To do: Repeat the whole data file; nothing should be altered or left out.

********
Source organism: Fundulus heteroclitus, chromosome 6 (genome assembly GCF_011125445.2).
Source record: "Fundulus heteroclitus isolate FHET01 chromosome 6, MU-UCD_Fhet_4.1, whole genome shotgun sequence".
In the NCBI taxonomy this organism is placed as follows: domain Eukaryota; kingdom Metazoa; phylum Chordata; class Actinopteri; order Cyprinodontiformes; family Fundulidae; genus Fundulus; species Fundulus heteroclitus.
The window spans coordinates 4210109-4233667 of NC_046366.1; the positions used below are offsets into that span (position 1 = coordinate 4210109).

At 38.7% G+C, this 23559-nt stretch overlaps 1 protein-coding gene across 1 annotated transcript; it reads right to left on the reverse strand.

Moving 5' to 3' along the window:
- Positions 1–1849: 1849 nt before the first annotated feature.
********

Source organism: Fundulus heteroclitus, chromosome 6 (genome assembly GCF_011125445.2).
Source record: "Fundulus heteroclitus isolate FHET01 chromosome 6, MU-UCD_Fhet_4.1, whole genome shotgun sequence".
In the NCBI taxonomy this organism is placed as follows: domain Eukaryota; kingdom Metazoa; phylum Chordata; class Actinopteri; order Cyprinodontiformes; family Fundulidae; genus Fundulus; species Fundulus heteroclitus.
The window spans coordinates 4210109-4233667 of NC_046366.1; the positions used below are offsets into that span (position 1 = coordinate 4210109).

At 38.7% G+C, this 23559-nt stretch overlaps 1 protein-coding gene across 1 annotated transcript; it reads right to left on the reverse strand.

Moving 5' to 3' along the window:
- Positions 1–1849: 1849 nt before the first annotated feature.